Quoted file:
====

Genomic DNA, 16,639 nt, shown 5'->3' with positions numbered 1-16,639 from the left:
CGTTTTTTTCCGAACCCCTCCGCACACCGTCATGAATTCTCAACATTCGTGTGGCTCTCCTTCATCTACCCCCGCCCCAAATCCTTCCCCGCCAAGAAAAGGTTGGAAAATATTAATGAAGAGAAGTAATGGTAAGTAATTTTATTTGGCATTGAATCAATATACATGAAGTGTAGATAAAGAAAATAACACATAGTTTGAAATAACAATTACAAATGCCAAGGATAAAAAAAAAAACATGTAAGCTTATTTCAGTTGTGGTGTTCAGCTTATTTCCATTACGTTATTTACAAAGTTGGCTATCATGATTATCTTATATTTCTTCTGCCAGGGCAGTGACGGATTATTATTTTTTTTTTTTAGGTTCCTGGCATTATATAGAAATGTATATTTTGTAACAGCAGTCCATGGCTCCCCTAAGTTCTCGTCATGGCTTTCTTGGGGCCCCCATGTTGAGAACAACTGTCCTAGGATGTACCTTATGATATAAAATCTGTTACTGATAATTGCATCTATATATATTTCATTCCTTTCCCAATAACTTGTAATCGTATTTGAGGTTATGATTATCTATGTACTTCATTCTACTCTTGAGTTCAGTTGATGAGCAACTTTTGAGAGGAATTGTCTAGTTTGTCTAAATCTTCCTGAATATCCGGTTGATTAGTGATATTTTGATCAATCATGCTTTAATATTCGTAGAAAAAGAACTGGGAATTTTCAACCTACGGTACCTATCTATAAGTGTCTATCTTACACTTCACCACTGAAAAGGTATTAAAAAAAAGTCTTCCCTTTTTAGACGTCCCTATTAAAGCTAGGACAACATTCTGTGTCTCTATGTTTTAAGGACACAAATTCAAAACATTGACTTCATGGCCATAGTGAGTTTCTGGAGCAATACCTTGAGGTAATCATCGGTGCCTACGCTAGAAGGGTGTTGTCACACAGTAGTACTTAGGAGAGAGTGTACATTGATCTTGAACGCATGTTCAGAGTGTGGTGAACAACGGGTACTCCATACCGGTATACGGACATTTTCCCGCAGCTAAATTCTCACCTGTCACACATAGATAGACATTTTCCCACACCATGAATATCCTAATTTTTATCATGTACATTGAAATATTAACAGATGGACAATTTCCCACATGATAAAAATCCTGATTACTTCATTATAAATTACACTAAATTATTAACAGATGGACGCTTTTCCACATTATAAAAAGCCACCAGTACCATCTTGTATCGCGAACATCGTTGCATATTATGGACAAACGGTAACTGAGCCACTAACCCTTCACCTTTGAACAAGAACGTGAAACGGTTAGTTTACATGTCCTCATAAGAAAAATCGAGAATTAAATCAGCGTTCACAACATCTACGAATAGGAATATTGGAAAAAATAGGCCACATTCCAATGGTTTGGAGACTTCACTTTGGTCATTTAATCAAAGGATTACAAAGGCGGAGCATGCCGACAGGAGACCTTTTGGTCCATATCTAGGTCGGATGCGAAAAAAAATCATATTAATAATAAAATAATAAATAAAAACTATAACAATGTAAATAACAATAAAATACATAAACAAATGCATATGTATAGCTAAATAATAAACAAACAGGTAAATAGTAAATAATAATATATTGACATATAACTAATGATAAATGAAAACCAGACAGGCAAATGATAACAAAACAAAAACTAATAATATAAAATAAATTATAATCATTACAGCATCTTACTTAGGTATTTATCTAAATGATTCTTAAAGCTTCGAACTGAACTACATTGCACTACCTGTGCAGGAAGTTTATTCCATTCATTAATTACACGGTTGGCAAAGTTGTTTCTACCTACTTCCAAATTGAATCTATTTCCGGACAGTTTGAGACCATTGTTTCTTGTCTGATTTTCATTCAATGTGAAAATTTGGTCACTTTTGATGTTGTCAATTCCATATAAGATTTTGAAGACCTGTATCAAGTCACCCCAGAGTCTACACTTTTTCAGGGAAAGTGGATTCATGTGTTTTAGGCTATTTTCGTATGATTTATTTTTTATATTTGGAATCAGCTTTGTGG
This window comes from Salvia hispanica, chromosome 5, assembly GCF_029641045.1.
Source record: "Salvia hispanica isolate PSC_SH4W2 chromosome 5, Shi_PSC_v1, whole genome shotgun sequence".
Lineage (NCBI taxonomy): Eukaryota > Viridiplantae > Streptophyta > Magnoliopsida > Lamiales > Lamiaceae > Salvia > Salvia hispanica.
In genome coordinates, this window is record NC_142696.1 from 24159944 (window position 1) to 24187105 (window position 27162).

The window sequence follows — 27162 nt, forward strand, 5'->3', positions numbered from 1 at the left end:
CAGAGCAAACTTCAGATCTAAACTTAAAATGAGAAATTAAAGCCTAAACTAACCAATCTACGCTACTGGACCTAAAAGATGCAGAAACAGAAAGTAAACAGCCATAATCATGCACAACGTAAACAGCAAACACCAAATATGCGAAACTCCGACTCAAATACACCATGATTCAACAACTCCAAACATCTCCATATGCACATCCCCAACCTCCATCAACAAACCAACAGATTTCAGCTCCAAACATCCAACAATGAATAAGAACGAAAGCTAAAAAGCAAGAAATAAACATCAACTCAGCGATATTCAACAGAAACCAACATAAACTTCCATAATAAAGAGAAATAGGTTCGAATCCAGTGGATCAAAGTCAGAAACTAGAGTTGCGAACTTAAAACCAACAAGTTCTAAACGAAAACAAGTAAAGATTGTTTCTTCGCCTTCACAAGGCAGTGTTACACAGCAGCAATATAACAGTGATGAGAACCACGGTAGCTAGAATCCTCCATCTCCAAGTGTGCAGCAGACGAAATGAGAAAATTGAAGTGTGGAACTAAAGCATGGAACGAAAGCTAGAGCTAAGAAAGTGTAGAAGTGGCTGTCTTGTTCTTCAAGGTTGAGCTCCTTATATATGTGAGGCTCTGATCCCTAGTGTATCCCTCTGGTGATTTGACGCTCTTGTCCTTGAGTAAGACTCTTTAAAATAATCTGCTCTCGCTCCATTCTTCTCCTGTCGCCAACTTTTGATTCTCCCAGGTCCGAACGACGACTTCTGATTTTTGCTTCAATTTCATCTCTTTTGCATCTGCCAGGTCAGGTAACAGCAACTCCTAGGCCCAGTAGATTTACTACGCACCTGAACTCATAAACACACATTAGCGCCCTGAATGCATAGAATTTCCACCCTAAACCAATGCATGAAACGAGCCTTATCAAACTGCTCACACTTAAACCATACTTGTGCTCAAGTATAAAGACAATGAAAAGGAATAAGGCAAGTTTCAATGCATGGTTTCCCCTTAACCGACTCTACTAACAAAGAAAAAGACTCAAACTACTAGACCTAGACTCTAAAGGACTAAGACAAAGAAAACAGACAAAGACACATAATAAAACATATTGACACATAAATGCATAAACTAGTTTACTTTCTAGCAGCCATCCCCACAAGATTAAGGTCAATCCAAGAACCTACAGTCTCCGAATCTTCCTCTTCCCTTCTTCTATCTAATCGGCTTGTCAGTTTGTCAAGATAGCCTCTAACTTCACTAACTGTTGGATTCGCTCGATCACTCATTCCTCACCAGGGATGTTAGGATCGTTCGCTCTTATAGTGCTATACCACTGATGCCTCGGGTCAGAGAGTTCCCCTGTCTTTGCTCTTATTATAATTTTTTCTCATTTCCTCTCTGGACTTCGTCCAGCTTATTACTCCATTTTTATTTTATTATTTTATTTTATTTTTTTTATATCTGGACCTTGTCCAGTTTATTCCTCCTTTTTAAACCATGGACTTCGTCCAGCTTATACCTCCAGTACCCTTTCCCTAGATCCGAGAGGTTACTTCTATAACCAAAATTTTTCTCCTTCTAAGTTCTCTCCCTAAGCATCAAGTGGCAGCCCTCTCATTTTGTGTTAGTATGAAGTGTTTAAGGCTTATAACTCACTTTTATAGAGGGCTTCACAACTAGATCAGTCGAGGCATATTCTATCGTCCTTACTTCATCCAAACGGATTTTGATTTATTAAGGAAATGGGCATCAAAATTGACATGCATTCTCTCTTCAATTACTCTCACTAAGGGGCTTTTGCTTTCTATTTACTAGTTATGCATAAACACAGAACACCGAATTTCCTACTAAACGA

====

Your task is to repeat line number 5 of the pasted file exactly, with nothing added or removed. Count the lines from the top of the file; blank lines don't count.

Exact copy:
Lineage (NCBI taxonomy): Eukaryota > Viridiplantae > Streptophyta > Magnoliopsida > Lamiales > Lamiaceae > Salvia > Salvia hispanica.